FIGS. 2A and 2B are right (FIG. 2A) and left (FIG. 2B) side views of an exemplary laser aiming system configured for use with an exemplary handgun, in accordance with various embodiments. As illustrated in FIGS. 2A and 2B, in various embodiments, system 200 may include a laser component 214 having a single housing for two or more lasers (not shown) that may be simultaneously calibrated for windage and elevation with respect to barrel 204 of handgun 202 as described above with reference to FIG. 1. In various embodiments, system 200 also may include a master switch 220 for powering system 200 off and on, one or more activation switches 218 configured to activate one or more of the lasers 216, and a mode switch 222 configured to control which laser 216 a, 216 b is activated by activation switch 220. Although a particular embodiment of master switch 220 is illustrated in FIG. 2A, in various embodiments, master switch 220 may take the form of any type of manually operable electromechanical switch capable of controlling power to system 200. Similarly, although master switch 220 is illustrated as being located on the right side of grip 206, one of skill in the art will appreciate that it may be located in any position on handgun 202 that allows ease of use without interference with operation of handgun 202.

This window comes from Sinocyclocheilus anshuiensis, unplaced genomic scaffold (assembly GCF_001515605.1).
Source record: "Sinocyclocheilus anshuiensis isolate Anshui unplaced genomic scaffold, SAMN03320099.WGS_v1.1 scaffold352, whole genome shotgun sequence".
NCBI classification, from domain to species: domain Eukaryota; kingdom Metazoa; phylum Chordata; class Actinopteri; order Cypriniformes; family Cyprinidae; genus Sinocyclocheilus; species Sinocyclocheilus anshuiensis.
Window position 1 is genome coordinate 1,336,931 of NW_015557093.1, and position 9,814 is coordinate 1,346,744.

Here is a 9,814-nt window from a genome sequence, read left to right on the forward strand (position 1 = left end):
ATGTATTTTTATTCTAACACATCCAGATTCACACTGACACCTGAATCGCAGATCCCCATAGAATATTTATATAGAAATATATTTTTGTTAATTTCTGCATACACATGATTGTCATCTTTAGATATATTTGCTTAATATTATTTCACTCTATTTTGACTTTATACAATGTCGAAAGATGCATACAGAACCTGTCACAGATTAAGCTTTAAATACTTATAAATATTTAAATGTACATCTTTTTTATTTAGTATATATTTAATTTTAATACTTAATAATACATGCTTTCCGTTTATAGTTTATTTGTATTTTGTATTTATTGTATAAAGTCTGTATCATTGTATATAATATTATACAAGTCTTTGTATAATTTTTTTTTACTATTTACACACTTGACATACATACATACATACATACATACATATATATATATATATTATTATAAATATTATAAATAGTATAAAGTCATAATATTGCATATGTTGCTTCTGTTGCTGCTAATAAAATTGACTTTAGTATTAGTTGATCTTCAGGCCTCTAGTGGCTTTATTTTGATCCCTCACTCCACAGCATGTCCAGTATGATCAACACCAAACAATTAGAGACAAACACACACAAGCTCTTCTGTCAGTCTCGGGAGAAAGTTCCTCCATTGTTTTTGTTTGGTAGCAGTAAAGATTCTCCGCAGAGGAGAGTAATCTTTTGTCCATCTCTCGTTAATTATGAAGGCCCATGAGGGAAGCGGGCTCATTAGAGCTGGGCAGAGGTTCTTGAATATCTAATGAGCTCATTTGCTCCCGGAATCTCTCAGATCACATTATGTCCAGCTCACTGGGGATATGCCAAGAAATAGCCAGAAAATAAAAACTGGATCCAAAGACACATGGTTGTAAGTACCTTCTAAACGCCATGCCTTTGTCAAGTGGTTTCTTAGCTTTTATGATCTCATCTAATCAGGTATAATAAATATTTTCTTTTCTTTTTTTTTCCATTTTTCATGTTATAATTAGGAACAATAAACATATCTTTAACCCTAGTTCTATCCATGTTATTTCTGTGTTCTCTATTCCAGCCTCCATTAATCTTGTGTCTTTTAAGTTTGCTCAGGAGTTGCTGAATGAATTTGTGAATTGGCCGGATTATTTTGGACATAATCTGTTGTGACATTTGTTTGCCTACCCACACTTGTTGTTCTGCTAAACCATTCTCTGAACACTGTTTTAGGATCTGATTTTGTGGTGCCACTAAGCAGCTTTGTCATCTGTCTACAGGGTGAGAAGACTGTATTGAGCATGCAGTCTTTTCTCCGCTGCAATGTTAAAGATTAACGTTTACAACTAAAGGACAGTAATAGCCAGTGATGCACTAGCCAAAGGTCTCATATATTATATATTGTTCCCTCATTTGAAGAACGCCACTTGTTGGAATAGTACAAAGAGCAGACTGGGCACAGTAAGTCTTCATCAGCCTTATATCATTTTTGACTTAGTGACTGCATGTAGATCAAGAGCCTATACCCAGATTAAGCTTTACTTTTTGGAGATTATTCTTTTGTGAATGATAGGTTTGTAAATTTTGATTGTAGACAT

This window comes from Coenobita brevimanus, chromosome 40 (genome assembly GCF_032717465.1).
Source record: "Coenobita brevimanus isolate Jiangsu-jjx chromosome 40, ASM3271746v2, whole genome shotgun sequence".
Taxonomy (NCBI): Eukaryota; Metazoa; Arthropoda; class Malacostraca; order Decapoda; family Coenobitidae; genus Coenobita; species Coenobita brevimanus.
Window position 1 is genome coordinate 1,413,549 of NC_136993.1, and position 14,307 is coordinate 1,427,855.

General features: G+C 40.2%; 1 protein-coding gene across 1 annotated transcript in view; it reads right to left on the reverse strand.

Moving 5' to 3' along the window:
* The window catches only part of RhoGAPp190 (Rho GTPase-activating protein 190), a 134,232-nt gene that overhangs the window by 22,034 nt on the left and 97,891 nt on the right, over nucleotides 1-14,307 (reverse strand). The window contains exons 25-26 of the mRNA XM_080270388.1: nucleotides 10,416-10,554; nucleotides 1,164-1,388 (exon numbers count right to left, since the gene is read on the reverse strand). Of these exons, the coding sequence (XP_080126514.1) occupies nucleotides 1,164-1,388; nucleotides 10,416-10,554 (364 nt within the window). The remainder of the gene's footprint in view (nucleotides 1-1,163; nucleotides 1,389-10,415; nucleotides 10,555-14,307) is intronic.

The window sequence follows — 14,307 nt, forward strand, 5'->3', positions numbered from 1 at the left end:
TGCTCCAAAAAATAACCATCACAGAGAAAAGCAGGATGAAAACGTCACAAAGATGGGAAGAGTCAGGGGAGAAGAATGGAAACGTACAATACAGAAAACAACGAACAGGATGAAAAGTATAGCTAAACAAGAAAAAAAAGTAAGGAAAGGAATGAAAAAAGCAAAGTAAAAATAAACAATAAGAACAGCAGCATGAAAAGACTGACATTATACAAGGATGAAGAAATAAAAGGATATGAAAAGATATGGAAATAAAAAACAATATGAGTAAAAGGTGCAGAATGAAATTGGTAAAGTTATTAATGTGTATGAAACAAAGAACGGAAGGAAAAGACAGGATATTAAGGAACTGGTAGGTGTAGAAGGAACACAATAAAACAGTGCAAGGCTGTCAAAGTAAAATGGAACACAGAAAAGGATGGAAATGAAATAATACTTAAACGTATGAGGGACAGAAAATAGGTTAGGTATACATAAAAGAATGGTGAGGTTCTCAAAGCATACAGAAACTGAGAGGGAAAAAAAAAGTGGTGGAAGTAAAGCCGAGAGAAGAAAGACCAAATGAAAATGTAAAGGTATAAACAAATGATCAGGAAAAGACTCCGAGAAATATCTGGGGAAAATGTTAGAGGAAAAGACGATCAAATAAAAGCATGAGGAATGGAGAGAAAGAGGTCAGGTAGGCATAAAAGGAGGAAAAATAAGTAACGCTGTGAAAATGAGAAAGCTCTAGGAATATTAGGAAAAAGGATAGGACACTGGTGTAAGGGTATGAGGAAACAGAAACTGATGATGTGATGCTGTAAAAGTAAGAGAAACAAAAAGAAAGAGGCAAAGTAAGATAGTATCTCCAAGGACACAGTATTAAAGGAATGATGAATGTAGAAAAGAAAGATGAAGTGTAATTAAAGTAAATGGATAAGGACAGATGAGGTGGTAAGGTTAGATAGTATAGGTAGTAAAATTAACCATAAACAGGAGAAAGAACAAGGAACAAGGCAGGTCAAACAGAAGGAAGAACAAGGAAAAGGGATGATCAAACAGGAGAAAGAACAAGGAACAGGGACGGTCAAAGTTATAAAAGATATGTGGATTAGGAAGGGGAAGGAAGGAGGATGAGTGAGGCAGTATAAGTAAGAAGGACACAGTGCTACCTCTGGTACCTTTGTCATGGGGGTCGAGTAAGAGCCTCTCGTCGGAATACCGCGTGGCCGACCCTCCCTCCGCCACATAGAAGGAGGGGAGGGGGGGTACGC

Additionally, in the illustrated embodiment, laser component 214 is a single component that may house both a visible light laser source, such as a red or green laser diode, and an infrared laser source, such as an infrared diode. Such laser sources are discussed in greater detail below. Although laser component 214 is illustrated as being a dual-aperture component located adjacent barrel 204 on the right side of handgun 202, one of skill in the art will appreciate that in other embodiments it may be located in any position that allows the beams from laser component 214 to be directed in a direction generally parallel with barrel 204 (see. e.g., beam 324 in FIG. 3. which is described in more detail below).